I don’t expect you all to agree with me on everything. And while I try to keep the blog nonpartisan, I feel that if we were more open about things sometimes it might make things easier.

For example, I plan to vote for Obama this year. That doesn’t mean I agree 100% with his policies or agendas. It doesn’t mean I feel like he is perfect or his party is perfect. It’s simply what I feel like my choice should be based on my own opinions and concerns.

Notice I don’t say it’s the right choice. I feel like so much of our political speech is embedded with this morality underneath it, this idea that I am voting this way because it is better and if you don’t you are somehow worse.

Reasonable minds can differ. I love and respect a lot of people who plan to vote for Romney. I don’t think less of them because of that. And I don’t want them to think less of me because of my preferences.

The media likes to make it a horserace. And the parties want to turn it into a good vs. bad decision. But you know what? Last time I checked, both parties have taken plenty of turns running this country. We are still here. We are still together. We continue to make progress. We continue to be one nation all together.

I don’t like seeing words like dangerous in political discussions. Or evil. Or wrong.

What I do like is people talking about what’s important to them, what they’re passionate about, and causes they’d like to support. Politics has too much negativity already. Let’s find what we have in common and then we can figure out how to work together towards those goals. Because I’m pretty sure we agree a lot more than we realize.

So what are my issues? Where are my passions?

My husband is going into medical research. Funding for science is important to us, not only because of his career but because we feel like it leads to important breakthroughs that benefit everyone.

I spent years as a public defender who worked with a lot of families and children. It’s important to me that programs that help people with mental health needs and provide extra family support stay intact and get stronger. I’ve seen the impact they have on people’s lives, and I’ve seen how easy it is for many of us to live our lives with no idea of the things people struggle with all around us.

My son is autistic. I’ve seen the difference in services we’ve received here in Massachusetts than a lot of other states provide. I feel that it saves us money in the long-run to help kids with difficulties through early intervention services and school-provided structures that are effective and respond to the needs of families.

And after the first debate, I’m really concerned about the way we talk about poverty in this country. Politicians pander to the middle-class, and “the poor” are mentioned as an afterthought. I wish we focused on the poor, the needy, the homeless, the sick, the disabled without talking about entitlements or laziness. I wish we talked about how to find real help for communities that need it.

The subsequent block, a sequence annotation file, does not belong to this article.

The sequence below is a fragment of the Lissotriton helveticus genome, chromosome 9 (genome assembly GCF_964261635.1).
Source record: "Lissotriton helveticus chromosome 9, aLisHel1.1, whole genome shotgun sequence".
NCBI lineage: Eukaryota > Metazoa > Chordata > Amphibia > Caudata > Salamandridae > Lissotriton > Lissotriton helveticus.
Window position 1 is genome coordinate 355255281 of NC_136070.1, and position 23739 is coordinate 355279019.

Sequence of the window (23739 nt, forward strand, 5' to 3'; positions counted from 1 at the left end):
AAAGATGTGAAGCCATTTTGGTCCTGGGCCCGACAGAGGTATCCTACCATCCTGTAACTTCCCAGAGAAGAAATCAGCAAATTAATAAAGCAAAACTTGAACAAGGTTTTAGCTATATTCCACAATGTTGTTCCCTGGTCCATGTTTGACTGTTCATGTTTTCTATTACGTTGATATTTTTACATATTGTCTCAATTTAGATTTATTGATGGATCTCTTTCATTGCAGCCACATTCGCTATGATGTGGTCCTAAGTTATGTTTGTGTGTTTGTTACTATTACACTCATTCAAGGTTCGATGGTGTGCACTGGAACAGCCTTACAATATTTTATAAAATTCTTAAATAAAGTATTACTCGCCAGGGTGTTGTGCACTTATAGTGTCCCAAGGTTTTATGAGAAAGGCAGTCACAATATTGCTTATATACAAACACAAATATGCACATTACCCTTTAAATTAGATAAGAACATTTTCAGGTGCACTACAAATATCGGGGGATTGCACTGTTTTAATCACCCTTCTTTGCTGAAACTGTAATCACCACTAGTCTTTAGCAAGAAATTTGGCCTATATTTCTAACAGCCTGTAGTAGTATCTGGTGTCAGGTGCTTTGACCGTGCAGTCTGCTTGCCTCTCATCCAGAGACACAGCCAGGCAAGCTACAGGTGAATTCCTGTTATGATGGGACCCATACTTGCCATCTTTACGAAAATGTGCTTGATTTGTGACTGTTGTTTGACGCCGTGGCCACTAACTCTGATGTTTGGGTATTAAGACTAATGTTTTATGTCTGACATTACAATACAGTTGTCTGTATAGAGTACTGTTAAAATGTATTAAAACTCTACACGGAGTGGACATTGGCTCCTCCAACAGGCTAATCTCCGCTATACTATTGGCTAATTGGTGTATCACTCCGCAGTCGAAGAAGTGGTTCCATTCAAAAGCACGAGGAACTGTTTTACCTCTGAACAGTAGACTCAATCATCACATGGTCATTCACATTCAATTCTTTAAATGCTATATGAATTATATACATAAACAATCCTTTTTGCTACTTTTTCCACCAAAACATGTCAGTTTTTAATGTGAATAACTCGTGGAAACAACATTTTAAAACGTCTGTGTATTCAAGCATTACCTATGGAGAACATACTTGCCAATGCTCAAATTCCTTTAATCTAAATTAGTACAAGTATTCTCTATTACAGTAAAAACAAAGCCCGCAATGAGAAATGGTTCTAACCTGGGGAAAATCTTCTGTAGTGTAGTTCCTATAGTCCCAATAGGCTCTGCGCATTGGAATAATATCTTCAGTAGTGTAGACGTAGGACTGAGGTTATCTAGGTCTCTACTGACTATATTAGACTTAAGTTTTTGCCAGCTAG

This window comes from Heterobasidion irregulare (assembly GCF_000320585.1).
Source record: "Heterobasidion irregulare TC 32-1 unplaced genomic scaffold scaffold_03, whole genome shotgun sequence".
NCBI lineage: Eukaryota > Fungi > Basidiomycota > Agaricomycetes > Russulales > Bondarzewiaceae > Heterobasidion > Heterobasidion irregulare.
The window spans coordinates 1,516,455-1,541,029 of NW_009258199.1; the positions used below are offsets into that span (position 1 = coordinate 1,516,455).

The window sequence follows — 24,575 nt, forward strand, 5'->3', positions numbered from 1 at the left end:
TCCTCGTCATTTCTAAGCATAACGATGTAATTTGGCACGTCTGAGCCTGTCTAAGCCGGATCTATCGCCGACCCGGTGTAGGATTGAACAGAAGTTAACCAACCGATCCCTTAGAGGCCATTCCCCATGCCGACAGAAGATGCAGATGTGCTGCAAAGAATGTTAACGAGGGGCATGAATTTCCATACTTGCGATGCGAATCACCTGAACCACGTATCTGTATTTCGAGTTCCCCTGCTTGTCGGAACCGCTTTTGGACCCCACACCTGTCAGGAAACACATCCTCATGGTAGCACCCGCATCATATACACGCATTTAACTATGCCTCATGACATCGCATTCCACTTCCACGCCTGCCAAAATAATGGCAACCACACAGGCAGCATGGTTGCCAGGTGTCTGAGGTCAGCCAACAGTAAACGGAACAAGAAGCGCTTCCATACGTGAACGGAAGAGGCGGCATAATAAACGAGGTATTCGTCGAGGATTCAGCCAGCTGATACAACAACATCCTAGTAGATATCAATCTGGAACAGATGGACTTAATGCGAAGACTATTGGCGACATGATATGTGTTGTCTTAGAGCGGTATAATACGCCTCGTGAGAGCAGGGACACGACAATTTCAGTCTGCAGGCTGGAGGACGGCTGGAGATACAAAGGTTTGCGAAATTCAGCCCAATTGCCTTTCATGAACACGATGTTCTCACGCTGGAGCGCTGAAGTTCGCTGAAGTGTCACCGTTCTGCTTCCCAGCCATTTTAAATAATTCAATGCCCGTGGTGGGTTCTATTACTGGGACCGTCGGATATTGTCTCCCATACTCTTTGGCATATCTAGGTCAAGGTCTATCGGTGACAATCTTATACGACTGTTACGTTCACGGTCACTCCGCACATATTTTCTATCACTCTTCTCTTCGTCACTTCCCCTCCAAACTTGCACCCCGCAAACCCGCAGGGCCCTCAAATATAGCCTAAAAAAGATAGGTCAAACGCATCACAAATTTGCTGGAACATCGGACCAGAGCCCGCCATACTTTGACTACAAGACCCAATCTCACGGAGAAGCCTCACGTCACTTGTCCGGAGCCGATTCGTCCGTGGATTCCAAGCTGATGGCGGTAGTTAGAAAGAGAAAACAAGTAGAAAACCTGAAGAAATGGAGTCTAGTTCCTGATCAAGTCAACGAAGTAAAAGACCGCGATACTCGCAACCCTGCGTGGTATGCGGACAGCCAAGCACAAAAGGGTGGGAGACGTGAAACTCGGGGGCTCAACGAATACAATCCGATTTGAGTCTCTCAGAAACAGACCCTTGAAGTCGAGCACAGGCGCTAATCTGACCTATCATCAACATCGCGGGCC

These are things I feel passionately about. But I don’t see much of this in our discussion. Some of this is my own fault. I’m not standing up and saying how I feel the way I should. And I feel like we benefit when we look at these issues in a way that’s courteous, but also a way that’s personal.

That’s one reason I love blogs. My eyes have been opened to so many different kinds of triumphs and struggles that I didn’t see or that the people around me didn’t always share openly.

Something else I believe in: voting. In law school when I read the cases around the one-person-one-vote idea, I felt inspired and proud of my country. In Massachusetts, registering to vote is a kind of annoying process (which should really be digitized, people!) and since we’ve moved we have to re-register.

So I want to end by reminding you to vote. And there’s a handy little form you can fill out right here.

Full disclosure: this is a form I am using in participation with the #blogforobama campaign which I’m doing through The Mission List. (Totally uncompensated.) I thought long and hard about whether to post anything political because it can be so tricky. But in the end, the tricky-ness of it was exactly why I felt I should post. Because I feel like we’re pretty open here at the Mess. And I want you to see that I have this point of view because it’s part of me. And I want you to say, hey, we agree/disagree and that’s okay. Because that’s how I feel about all of you. I would never want someone to stop reading my site because they disagreed with my beliefs, be they political or religious or otherwise.

I know it’s possible to talk about this stuff like grown-ups. I’ve seen it happen.

And we, as adults, talk so much about how bad bullying is, and yet isn’t it bullying to leave someone out of your circle or call names because of what they think or who they are? Maybe it’s not their clothes or their looks, but it’s still part of who they are.

So. I love you guys. Thanks for reading. Thanks for still reading even if you like/dislike Obama or Romney or whoever.

You know another thing I’m passionate about? The internet being a place for everybody to come together and support each other.

Maybe it’s foolish of me to think that a few of us deciding to be more respectful in how we talk to each other and respond to each other could have an impact in the world. But I’ll strive for it anyway.

The Extroverted Introvert

Every so often I get the idea in my head that I’m going to take the Myers-Briggs personality test again. You  know, the ESFP or INTJ, etc. I don’t know why I do it. I’ve taken it loads of times. I can never remember what I was before or if I came out differently this time.

And the funny thing is I hate that test. Every time I’m done with it I just roll my eyes. Because it makes you choose one side or the other. Black and white, no gray. Like thinking vs. feeling. For me that’s a very close call that changes from one time to the next. The only thing I always get the same is the J because I’m not really very spontaneous.